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Your cash value life insurance policy can be a valuable source of funds to draw from if you have unexpected expenses or during retirement or later in life.
If you’re trying to decide whether or not to borrow from life insurance in order to cover an unexpected (or expected) expense, such as a medical bill or long-term care services, there are several things to consider.
Borrowing from life insurance can be an ideal one depending upon your circumstances, but this alternative does come with some drawbacks.
If you apply for a loan from a bank, you have to fill out a lot of paperwork and, assuming that the bank likes what it sees on the forms, the bank will then run a full credit check on you to see what rates and terms you qualify for.
But a loan from your permanent life insurance policy is different: there is no underwriting process, and in many cases, you don’t even have to fill out any forms. You can just call the life insurance company, find out how much you can borrow from your policy and then have them send you a check or pay you via direct deposit.
This article will cover the basic information you need to decide if borrowing from your life insurance is the right move. We’ll also discuss alternatives that could be better options when you need money later in life.
Life Insurance Loan Overview:
What is a Life Insurance Loan?
Simply put, a life insurance loan is a loan that you take out using the accumulated cash value in your life policy as collateral.
A life insurance loan is only available in cash value policies such as whole life insurance, universal life insurance or variable universal life insurance. It is not possible to take out a loan against a term policy because it only offers pure death benefit protection and does not have any cash value.
Life insurance loans generally allow you to withdraw more than you can get if you make a direct withdrawal from your policy’s cash value because there are no costs and fees deducted.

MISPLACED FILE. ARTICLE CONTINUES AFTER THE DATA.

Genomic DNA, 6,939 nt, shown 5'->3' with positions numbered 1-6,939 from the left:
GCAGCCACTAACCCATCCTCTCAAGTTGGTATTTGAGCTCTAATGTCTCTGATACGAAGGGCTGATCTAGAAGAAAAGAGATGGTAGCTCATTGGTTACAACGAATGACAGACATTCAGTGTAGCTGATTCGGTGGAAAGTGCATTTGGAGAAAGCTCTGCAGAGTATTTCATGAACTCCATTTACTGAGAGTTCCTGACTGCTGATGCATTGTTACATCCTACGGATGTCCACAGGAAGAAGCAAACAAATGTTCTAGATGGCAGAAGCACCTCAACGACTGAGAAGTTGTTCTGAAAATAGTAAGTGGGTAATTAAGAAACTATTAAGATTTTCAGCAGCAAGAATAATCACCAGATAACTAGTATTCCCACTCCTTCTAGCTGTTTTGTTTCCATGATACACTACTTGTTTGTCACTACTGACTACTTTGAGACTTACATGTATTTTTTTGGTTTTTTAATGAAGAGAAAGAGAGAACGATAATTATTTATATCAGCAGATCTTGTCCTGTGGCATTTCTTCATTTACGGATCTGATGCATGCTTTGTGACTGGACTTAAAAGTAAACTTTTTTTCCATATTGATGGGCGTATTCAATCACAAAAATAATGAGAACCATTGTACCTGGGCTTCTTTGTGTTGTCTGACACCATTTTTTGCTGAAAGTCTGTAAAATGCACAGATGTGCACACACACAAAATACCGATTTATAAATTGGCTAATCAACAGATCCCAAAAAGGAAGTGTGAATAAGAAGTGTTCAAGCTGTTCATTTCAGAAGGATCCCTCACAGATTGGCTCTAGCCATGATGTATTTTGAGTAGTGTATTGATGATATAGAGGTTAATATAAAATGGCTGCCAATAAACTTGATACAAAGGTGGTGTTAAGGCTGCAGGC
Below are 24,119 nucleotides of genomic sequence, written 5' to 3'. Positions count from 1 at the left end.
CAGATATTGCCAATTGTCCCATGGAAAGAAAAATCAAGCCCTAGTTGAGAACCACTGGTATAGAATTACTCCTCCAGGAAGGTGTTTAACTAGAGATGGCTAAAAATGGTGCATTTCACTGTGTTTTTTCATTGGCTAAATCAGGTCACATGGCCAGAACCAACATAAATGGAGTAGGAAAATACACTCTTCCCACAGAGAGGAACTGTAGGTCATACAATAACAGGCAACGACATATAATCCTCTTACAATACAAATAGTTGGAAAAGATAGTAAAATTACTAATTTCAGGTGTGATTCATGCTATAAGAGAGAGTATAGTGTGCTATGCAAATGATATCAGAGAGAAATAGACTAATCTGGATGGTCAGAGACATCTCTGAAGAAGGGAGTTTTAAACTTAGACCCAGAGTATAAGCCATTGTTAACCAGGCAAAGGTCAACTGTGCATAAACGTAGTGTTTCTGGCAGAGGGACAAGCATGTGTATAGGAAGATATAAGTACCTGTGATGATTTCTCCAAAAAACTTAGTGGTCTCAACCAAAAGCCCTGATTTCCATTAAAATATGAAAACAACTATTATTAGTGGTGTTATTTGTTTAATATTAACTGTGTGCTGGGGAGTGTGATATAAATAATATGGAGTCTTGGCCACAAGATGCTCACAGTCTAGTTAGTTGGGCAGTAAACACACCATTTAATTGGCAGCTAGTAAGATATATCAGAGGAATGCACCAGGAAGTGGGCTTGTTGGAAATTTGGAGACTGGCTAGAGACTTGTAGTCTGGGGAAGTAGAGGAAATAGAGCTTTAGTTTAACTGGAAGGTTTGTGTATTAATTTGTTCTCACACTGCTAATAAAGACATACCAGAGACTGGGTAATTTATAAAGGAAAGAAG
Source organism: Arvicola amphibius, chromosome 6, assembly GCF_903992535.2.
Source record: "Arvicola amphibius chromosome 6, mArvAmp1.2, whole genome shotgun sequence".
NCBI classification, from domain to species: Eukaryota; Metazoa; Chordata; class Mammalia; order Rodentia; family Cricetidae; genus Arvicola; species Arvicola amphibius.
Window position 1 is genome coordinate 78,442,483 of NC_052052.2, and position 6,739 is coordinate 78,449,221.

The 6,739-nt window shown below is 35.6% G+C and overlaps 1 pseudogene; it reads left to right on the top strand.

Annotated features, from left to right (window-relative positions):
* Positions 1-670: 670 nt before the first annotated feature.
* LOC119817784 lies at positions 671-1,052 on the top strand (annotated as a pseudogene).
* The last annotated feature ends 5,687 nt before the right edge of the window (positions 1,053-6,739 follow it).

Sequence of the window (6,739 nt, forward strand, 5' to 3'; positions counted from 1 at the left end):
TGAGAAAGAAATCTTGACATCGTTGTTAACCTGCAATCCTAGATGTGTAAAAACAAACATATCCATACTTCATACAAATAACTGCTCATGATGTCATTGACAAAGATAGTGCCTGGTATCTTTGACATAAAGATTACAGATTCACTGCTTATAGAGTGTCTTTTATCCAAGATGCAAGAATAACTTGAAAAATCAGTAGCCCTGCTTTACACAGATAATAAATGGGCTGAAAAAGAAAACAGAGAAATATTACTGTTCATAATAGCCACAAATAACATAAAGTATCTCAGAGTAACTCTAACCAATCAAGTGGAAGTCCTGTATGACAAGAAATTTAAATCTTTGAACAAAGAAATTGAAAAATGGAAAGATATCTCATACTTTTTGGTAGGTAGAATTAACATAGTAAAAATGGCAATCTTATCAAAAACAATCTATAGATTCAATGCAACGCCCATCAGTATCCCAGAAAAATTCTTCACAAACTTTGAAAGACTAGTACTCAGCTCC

However, as with any other type of loan, a loan against your cash value will charge you interest that comes out of your remaining cash value.
For example, if you have $5,000 of cash value in a universal life insurance policy, you might be able to make a maximum direct withdrawal of $4,500, with the other $500 either remaining in the policy or being used to pay for administrative expenses.
But you could instead take out a life insurance loan for the entire $5,000, and the interest charged on the loan would come out of the $5,000 that is still inside the policy.
It should be noted that loans cannot be taken out on term life insurance policies, because they have no cash value. These policies only offer pure death benefit protection for a set period of time.
When Does a Life Insurance Loan Makes Sense
As mentioned previously, life insurance loans can be useful if you need to get your hands on some cash quickly and it might be difficult to get approval from a bank or other personal lender.
Life insurance loans have no underwriting requirements and little to no paperwork to fill out. This is because you’re borrowing against your own money instead of using someone else’s.
Before you take out a loan against the cash value in your life insurance policy, consider the following factors:
- Find out exactly how the loan balance will affect your death benefit.
- Find out whether there is an “opportunity cost” to taking out a loan.
- Make sure that you can afford to make extra payments to repay the loan.
- Think twice before taking out the loan if you know that you will not be able to repay it. The in-for illustration for your policy can help you to see how this would impact you.
- Go over your policy with your financial advisor or life insurance agent if you intend to use the dividends or interest paid into the policy to make the interest payments on your loan.
Pros and Cons of Life Insurance Loans
There are several advantages to borrowing from life insurance as opposed to other sources.
Advantages of Life Insurance Loans
For one, the cash value in your life insurance policy can be a handy substitute for a traditional emergency fund if you don’t have one.
Life insurance loans also generally charge less interest than other types of personal loans, and they are also considered to be a tax-free return of principal, so that you won’t have to recognize the loan balance as income on your tax return.
The terms of a life insurance loan are also generally much more flexible than they are for traditional personal loans, and monthly payments may not even be required in some cases.
Life insurance loans also have no effect on your credit score, which makes them all the more valuable if your score is low or you have little to no credit history. And, as mentioned previously, life insurance loans have no underwriting requirements of any kind, so you don’t have to worry about qualifying for the loan.
You also do not have to tell the life insurance company what you plan to use the money from your life insurance cash out for, and you are free to use it as you see fit. You can use it to pay for anything from medical expenses to back taxes to home improvements or an exotic vacation cruise.
Furthermore, you may be able to take out a much larger loan from your cash value than you could qualify for from any other type of lender.
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